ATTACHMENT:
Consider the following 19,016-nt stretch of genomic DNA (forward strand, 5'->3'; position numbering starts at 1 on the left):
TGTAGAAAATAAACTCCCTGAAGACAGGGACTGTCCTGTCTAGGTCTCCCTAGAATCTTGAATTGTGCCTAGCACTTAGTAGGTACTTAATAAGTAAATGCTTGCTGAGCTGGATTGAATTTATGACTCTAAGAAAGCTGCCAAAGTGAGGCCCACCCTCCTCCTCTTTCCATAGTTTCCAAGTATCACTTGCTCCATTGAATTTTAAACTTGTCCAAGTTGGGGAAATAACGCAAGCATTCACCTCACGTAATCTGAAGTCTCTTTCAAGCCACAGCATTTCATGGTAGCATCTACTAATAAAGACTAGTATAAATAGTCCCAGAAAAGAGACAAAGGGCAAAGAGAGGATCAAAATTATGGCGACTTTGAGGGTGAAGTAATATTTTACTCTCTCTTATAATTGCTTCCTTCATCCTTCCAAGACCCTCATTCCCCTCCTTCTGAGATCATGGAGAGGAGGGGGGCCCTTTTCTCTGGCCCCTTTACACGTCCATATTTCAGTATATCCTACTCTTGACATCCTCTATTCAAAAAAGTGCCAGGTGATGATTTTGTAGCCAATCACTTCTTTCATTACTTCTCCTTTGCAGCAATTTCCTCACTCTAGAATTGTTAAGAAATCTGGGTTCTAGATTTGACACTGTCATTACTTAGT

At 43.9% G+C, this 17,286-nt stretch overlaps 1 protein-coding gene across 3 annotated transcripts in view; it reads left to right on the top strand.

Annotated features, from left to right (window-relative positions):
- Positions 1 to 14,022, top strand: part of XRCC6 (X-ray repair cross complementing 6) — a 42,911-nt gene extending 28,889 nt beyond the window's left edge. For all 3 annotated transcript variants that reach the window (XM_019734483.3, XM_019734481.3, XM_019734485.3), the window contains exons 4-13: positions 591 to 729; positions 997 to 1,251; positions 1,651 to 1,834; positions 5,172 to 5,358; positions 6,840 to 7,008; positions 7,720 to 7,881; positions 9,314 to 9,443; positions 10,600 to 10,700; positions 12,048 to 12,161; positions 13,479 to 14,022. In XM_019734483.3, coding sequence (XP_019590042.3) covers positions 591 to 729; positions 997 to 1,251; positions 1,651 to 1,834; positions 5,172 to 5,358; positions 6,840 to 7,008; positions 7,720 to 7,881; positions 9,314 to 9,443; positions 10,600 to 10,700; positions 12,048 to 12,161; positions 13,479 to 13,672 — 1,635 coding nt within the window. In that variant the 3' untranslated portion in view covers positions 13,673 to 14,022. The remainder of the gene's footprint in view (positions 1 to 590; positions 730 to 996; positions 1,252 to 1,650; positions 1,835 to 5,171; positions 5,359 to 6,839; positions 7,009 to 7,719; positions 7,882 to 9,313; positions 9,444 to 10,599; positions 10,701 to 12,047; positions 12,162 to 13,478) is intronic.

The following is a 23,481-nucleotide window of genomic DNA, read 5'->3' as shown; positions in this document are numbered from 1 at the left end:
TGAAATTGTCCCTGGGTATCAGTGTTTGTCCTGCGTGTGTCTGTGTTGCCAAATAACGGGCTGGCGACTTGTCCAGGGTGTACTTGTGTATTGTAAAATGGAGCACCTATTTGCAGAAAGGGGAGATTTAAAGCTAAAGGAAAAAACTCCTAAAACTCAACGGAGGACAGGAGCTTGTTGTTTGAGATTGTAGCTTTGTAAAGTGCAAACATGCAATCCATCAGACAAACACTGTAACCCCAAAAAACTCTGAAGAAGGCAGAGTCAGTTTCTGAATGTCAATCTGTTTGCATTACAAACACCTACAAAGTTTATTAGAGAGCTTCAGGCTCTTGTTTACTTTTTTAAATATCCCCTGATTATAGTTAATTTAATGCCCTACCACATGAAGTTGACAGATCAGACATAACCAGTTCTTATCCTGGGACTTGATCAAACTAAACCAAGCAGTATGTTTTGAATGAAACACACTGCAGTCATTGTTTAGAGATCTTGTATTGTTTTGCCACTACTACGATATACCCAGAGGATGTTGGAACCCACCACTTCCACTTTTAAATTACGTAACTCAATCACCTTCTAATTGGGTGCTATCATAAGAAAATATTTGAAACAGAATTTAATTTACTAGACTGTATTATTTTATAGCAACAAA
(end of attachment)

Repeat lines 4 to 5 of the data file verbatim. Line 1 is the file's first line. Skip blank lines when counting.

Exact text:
Annotated features, from left to right (window-relative positions):
- Positions 1 to 14,022, top strand: part of XRCC6 (X-ray repair cross complementing 6) — a 42,911-nt gene extending 28,889 nt beyond the window's left edge. For all 3 annotated transcript variants that reach the window (XM_019734483.3, XM_019734481.3, XM_019734485.3), the window contains exons 4-13: positions 591 to 729; positions 997 to 1,251; positions 1,651 to 1,834; positions 5,172 to 5,358; positions 6,840 to 7,008; positions 7,720 to 7,881; positions 9,314 to 9,443; positions 10,600 to 10,700; positions 12,048 to 12,161; positions 13,479 to 14,022. In XM_019734483.3, coding sequence (XP_019590042.3) covers positions 591 to 729; positions 997 to 1,251; positions 1,651 to 1,834; positions 5,172 to 5,358; positions 6,840 to 7,008; positions 7,720 to 7,881; positions 9,314 to 9,443; positions 10,600 to 10,700; positions 12,048 to 12,161; positions 13,479 to 13,672 — 1,635 coding nt within the window. In that variant the 3' untranslated portion in view covers positions 13,673 to 14,022. The remainder of the gene's footprint in view (positions 1 to 590; positions 730 to 996; positions 1,252 to 1,650; positions 1,835 to 5,171; positions 5,359 to 6,839; positions 7,009 to 7,719; positions 7,882 to 9,313; positions 9,444 to 10,599; positions 10,701 to 12,047; positions 12,162 to 13,478) is intronic.